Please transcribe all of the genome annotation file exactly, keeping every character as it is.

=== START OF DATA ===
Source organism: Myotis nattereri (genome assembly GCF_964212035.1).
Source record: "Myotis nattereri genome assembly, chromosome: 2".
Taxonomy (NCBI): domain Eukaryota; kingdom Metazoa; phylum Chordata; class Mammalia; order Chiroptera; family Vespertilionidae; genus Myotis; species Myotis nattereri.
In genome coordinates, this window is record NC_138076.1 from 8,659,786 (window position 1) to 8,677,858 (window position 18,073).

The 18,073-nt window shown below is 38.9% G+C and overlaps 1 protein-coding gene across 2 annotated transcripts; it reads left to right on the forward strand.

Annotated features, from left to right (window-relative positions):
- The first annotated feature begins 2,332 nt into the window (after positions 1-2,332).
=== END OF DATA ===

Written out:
Source organism: Myotis nattereri (genome assembly GCF_964212035.1).
Source record: "Myotis nattereri genome assembly, chromosome: 2".
Taxonomy (NCBI): domain Eukaryota; kingdom Metazoa; phylum Chordata; class Mammalia; order Chiroptera; family Vespertilionidae; genus Myotis; species Myotis nattereri.
In genome coordinates, this window is record NC_138076.1 from 8,659,786 (window position 1) to 8,677,858 (window position 18,073).

The 18,073-nt window shown below is 38.9% G+C and overlaps 1 protein-coding gene across 2 annotated transcripts; it reads left to right on the forward strand.

Annotated features, from left to right (window-relative positions):
- The first annotated feature begins 2,332 nt into the window (after positions 1-2,332).